Feeding Ritteri (Maroon) anemone

Discussion in 'Anemone's' started by FDB, 19 Jan 2010.

  1. FDB

    FDB

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    Hi all.
    I now have one of these in my clown tank, and they love thier new home.
    I tried to feed it some hake (like i feed most my other anemonies like teh jewel for example) and it seems not to like it.
    I read that you should try shrimp and even squid.
    Will do that.
    Any tips would be appreciated (Feeding cycle times, etc)

    I came across this cool article from
    http://www.nhm.ku.edu/inverts/ebooks/ch34.html

    CHAPTER 3
    BIOLOGY OF SEA ANEMONES
    NUTRITION
    Sea anemones that are host to clownfishes, like many tropical actinians and some temperate ones, harbour unicellular algae within the cells of their tentacles and oral disc (see Introduction). A portion of the sugars produced by these plants through photosynthesis are "leaked" to their host. This may be the anemone's major source of energy. The widely flared oral disc of many host actinians serves not only to accommodate fish, but its large surface area is well adapted for intercepting sunlight.
    However, actinians, like all coelenterates, capture and digest animal prey with their nematocysts. We have found small fish, sea urchins, and a variety of crustaceans (shrimps and crabs) in the coelenteron of host anemones. They also appear to feed on planktonic items conveyed by the currents. Although the energy they derive from photosynthesis may be sufficient to live, the anemones need sulfur, nitrogen, and other elements in order to grow and reproduce. These animals are not voracious predators: their prey probably consists of animals that bump into them (e.g. a fish fleeing a more active predator) or stumble over them (e.g. a sea urchin, which has no eyes). Therefore, the supply is probably small and irregular. A more predictable source of these nutrients may be from wastes of their symbiotic fish. This issue deserves to be studied scientifically. Anemones of some species are capable of absorbing nutrients directly from seawater through their thin tissues, and that may be another source of nutrition for these animals as well.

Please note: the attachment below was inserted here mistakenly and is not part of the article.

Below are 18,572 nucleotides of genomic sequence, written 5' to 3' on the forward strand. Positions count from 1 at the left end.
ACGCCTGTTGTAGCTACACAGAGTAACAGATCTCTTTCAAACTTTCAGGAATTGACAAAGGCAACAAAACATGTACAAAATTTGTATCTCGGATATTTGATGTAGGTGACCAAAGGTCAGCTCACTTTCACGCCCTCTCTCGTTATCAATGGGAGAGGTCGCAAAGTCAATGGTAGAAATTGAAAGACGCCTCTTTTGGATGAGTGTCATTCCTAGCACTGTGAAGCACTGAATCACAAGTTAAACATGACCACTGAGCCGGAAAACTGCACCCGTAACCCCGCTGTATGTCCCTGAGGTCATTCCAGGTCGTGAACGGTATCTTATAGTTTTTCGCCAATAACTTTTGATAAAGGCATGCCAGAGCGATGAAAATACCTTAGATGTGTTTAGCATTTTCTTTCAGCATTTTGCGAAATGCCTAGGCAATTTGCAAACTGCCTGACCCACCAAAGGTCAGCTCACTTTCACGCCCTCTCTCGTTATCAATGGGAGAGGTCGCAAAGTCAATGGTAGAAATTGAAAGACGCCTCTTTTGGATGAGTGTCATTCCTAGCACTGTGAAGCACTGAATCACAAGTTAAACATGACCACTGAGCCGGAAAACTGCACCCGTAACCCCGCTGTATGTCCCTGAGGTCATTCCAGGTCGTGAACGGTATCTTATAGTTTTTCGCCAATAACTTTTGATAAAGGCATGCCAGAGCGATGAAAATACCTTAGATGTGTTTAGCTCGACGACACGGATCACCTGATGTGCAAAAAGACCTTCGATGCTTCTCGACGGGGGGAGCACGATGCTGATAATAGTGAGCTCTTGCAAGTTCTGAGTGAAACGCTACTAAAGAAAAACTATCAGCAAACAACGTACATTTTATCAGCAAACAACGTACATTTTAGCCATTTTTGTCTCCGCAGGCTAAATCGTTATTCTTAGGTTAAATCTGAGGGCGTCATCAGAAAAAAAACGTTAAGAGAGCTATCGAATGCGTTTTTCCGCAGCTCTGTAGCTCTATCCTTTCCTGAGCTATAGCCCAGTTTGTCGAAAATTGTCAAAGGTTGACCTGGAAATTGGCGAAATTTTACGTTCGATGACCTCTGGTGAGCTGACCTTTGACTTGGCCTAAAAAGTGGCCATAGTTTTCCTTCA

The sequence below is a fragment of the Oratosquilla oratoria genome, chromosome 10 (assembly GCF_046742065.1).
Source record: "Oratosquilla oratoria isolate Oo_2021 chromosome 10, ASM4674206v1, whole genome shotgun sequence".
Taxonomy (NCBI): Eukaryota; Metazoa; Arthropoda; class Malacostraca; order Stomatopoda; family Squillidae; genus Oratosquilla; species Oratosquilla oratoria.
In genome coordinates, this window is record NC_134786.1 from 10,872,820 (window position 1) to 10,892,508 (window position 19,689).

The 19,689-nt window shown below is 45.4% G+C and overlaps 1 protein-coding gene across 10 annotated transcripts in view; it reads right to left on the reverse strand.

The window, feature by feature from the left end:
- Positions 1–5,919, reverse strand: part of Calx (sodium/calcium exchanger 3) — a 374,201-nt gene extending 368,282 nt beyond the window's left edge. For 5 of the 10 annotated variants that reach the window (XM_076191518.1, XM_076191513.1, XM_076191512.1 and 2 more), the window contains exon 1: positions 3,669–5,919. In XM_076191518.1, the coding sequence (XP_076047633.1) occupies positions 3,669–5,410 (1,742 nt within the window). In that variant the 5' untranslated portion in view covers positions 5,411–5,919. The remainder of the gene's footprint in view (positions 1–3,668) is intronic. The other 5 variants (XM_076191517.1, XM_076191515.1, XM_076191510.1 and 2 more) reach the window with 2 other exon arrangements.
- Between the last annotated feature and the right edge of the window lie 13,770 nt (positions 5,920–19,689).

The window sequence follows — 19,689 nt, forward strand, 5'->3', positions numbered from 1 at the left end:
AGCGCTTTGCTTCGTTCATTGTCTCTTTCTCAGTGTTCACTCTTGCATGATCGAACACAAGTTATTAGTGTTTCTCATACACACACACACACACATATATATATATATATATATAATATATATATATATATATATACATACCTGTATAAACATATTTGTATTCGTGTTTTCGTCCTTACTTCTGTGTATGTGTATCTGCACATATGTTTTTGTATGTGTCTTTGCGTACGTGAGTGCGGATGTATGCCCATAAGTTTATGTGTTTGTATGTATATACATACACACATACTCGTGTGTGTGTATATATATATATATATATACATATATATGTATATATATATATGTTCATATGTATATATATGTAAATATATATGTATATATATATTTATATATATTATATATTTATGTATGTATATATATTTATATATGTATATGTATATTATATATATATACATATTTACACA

SURVIVAL
    It is impossible to determine age of a sea anemone, except for one that has been raised in an aquarium or tracked continuously in the wild from first settlement. A small one is not necessarily young, for coelenterates grow only if well fed and shrink if starved. Individuals of species that harbour anemonefishes have been monitored for several years with no apparent change in size (although that is difficult to measure, due to the absence of a skeleton). However, studies on other species, in field and laboratory, have led to estimated ages on the order of many decades and even several centuries. There are scattered records of temperate anemones surviving many decades in commercial aquaria, and the life-span of a small sea anemone in New Zealand has been calculated, based on actuarial tables, to be over 300 years! From such data, it is likely that most individuals of the "gigantic" sea anemones we have encountered during our field work exceed a century in age. This is also consistent with the generalization that large animals of all kinds typically are long-lived.